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Sector Performance by Calendar Month

| | Posted in: Calendar Effects

Trading Calendar presents full-year and monthly cumulative performance profiles for the overall U.S. stock market (proxied by the S&P 500 Index) based on average daily behavior. Do monthly behaviors of U.S. stock market sectors deviate from the overall market profile? To investigate, we consider the nine Select Sector Standard & Poor’s Depository Receipts (SPDR) exchange-traded funds (ETF), all of which originate in December 1998:

Materials Select Sector SPDR (XLB)
Energy Select Sector SPDR (XLE)
Financial Select Sector SPDR (XLF)
Industrial Select Sector SPDR (XLI)
Technology Select Sector SPDR (XLK)
Consumer Staples Select Sector SPDR (XLP)
Utilities Select Sector SPDR (XLU)
Health Care Select Sector SPDR (XLV)
Consumer Discretionary Select SPDR (XLY)

Using monthly dividend-adjusted closing prices for these ETFs, along with contemporaneous data for SPDR S&P 500 (SPY) as a benchmark, during December 1998 through December 2019, we find that:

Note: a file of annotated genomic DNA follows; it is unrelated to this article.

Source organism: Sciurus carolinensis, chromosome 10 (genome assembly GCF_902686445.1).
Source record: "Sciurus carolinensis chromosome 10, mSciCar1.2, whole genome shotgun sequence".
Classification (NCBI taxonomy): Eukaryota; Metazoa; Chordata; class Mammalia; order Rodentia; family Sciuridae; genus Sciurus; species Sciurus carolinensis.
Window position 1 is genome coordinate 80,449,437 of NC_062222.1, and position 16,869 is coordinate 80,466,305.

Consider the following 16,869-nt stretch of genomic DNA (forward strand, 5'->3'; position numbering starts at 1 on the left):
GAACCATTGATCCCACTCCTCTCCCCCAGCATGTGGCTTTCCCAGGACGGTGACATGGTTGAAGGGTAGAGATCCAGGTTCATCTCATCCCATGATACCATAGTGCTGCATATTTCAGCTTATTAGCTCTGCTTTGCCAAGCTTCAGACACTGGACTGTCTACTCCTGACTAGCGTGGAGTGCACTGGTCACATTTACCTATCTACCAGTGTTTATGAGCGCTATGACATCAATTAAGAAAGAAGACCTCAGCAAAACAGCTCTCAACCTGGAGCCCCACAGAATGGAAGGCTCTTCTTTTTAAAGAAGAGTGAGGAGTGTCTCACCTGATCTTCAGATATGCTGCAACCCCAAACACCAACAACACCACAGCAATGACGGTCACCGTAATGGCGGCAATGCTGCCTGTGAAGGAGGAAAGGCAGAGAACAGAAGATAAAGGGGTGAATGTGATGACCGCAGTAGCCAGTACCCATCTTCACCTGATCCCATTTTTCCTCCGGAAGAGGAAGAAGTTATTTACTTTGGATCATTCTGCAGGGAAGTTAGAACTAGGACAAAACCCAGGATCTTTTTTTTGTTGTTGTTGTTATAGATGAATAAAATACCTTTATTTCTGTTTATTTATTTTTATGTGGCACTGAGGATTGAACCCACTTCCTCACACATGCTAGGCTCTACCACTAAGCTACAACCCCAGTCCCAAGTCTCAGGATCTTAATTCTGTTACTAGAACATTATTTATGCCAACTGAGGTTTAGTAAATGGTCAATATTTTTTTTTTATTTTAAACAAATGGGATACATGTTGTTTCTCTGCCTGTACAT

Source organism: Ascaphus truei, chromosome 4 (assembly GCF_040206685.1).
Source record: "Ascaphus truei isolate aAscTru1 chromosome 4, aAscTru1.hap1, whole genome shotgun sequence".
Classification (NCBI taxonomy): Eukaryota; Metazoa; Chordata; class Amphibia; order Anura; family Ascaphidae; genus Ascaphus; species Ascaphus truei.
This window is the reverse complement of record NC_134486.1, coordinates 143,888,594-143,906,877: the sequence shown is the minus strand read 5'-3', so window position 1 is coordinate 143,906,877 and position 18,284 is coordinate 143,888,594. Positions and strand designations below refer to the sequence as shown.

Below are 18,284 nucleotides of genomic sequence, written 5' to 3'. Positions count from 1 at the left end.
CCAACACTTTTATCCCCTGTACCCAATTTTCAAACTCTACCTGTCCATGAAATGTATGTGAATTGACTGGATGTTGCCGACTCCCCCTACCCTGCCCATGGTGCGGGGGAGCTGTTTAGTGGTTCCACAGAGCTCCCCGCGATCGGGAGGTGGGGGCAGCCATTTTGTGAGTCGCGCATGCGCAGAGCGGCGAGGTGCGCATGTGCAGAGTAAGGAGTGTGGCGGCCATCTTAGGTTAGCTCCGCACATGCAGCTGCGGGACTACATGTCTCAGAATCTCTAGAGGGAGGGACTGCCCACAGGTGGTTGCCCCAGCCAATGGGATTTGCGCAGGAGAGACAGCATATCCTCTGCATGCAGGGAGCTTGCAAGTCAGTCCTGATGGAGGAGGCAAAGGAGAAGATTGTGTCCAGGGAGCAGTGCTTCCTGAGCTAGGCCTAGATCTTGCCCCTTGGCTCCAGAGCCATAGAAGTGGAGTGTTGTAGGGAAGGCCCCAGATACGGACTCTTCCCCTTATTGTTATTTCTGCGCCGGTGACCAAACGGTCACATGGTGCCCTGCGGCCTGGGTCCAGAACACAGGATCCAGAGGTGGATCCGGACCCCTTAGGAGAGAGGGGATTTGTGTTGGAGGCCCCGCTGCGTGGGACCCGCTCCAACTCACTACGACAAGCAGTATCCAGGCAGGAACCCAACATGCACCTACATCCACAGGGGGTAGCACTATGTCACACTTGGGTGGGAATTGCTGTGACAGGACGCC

The following chart summarizes average (equally weighted) sector returns and standard deviations of average sector returns by calendar month over the available sample period. Sectors are on average strongest in early spring and late fall and weakest in late winter and summer. Sector activity is relatively dispersed in January, February, April, September, October and November and relatively compressed in March, May, July and August.

How do average returns break down by sector?

The next three charts summarized average returns by calendar month, in groups of three, for the nine sector ETFs over the available sample period. Each chart also shows the average return by month for SPY as a broad market benchmark.

The following table lists the two sectors with highest average returns and the two sectors with lowest average returns for each calendar month.

In summary, evidence suggests that average returns and return dispersion for U.S. sector ETFs differ somewhat across calendar months.

Cautions regarding findings include:

  • Given the variabilities in annual returns, sample size (21 years) is small for reliable inference. One or two years of additional data could change the winners and losers by month.
  • Returns do not account for any trading frictions involved in calendar-based sector rotation.
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